One of the more interesting things about last year’s mini-series The Bible was the way it linked the Old and New Testaments by making the character of Satan a recurring presence, from the Garden of Eden to the city of Sodom to the temptation and crucifixion of Jesus.
All of that footage, however, has been cut from Son of God, the big-screen Bible spin-off opening next week — partly because of a bogus controversy that erupted last year over the actor’s alleged resemblance to President Obama.
Despite the fact that Satan had appeared at least twice in the mini-series’ first episode without attracting any comment, the Twittersphere began buzzing about the alleged resemblance after he returned in the third episode for the sequence in which Satan tempts Jesus in the desert. And this bizarre, out-of-left-field tempest-in-a-teapot was a key factor behind the decision to cut Satan’s scenes from the film entirely, says co-producer Roma Downey in an interview with The Hollywood Reporter:
“Someone made a comment that the actor who played the devil vaguely resembled our president, and suddenly the media went nuts,” Downey said Monday. “The next day, when I was sure everyone would only be talking about Jesus, they were talking about Satan instead.”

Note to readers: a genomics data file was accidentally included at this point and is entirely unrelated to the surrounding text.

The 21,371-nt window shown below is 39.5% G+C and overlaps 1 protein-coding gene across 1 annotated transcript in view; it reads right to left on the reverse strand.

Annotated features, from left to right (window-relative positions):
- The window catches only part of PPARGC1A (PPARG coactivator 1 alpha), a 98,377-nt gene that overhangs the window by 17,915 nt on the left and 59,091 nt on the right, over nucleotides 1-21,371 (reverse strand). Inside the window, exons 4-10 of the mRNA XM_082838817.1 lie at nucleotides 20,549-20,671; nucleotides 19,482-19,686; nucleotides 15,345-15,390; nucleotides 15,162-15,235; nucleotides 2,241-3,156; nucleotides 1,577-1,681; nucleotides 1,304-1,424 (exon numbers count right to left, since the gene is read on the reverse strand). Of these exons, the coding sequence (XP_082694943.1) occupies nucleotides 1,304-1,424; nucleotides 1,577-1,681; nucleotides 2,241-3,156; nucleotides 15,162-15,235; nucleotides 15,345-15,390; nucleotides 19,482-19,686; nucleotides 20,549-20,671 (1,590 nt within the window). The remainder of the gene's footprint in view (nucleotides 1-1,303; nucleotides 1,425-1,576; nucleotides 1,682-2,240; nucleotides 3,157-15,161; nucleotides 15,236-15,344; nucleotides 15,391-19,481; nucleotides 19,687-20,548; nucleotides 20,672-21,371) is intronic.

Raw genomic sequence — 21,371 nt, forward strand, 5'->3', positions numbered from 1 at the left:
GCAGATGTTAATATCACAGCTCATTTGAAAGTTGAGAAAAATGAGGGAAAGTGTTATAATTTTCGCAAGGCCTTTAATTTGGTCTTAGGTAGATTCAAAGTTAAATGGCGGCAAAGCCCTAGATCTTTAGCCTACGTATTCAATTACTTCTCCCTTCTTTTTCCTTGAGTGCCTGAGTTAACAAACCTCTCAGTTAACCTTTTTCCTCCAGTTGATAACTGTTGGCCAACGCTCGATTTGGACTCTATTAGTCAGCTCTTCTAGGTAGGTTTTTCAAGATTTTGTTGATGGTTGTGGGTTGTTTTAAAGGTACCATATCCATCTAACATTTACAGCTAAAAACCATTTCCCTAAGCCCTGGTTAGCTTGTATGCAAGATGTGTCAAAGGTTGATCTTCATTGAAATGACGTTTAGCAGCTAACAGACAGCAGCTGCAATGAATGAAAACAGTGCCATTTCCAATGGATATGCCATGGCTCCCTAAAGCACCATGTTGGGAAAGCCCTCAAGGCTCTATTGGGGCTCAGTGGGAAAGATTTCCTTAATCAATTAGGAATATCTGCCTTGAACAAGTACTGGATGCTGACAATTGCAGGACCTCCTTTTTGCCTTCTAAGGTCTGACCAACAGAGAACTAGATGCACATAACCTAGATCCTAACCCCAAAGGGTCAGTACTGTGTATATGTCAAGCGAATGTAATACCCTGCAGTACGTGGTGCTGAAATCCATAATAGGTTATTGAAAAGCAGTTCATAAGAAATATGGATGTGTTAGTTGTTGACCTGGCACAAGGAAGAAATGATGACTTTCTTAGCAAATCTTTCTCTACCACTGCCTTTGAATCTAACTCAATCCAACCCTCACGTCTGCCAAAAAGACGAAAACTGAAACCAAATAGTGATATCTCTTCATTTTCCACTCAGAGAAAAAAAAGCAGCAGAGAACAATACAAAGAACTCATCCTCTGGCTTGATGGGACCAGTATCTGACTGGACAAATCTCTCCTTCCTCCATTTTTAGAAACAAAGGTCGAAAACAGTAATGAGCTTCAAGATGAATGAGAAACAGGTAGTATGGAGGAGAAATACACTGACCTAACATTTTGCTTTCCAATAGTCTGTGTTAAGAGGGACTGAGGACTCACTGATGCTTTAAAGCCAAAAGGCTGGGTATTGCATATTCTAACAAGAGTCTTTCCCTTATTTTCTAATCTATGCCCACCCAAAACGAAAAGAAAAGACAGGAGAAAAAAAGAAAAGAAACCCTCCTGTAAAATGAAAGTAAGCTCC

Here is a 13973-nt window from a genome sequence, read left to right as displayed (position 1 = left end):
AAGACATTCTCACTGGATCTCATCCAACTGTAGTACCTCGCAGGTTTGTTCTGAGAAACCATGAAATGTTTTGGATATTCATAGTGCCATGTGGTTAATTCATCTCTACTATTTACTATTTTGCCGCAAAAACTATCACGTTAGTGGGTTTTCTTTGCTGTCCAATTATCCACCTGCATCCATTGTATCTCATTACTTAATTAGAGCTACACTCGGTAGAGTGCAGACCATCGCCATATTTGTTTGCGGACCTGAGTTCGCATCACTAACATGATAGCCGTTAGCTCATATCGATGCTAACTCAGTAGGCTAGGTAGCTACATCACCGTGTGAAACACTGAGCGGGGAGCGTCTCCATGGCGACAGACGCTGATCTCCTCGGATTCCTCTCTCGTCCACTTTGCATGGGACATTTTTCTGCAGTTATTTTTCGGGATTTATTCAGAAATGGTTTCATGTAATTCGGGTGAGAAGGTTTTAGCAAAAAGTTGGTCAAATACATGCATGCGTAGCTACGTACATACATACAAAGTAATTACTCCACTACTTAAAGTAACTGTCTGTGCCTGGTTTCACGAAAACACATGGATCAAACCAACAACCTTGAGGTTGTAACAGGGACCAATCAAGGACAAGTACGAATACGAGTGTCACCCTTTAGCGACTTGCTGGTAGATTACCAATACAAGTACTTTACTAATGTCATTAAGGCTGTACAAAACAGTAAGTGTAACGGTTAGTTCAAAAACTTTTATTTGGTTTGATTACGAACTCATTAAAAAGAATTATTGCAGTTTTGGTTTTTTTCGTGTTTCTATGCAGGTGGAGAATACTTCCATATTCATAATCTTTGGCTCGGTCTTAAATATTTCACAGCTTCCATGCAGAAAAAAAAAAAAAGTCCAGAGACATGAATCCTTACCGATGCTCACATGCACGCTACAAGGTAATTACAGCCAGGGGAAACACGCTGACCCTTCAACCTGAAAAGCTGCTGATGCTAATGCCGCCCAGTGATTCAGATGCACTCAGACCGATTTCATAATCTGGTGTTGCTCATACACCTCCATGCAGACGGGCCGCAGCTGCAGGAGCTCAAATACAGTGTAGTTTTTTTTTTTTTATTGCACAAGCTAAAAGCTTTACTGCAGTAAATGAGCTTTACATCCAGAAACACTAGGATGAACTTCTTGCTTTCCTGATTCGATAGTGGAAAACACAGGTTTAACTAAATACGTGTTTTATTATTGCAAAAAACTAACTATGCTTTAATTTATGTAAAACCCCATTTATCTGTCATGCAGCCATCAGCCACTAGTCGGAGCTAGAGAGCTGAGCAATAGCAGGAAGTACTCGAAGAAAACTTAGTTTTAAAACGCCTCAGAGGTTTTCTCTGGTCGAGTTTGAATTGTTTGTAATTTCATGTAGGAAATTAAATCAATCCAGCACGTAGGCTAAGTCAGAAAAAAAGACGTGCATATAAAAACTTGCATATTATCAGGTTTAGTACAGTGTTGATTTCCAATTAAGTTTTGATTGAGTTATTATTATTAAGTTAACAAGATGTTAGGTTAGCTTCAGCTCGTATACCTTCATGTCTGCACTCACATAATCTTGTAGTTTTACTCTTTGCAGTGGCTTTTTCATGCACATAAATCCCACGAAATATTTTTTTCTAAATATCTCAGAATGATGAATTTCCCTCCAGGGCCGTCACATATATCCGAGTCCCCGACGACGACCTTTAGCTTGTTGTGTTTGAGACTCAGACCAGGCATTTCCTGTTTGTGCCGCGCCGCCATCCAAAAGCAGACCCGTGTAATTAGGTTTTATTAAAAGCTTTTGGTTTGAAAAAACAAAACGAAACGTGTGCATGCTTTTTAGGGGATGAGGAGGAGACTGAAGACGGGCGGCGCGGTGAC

She added: “For our movie, Son of God, I wanted all of the focus to be on Jesus. I want his name to be on the lips of everyone who sees this movie, so we cast Satan out. It gives me great pleasure to tell you that the devil is on the cutting-room floor.”
I am also struck by the fact that Satan, who appears several times in this mini-series — including three appearances during this episode’s depiction of the Passion alone — does not appear again after the Crucifixion. In Mel Gibson’s The Passion of the Christ (2004), the frequent glimpses of Satan culminate in a final shot of Satan howling in agony as he or she realizes that Christ has won, but there is no similar pay-off in this mini-series. The appearances of Satan simply stop.
It also bears mentioning that Son of God follows a somewhat Johannine template, and that John’s gospel is unique in having no temptation sequence or similar episode in which the devil plays a significant overt role. (There’s a brief reference to Satan “entering” Judas at the Last Supper and “prompting” him to betray Jesus, but that’s about it.) So leaving Satan out of the movie makes sense on that level, too.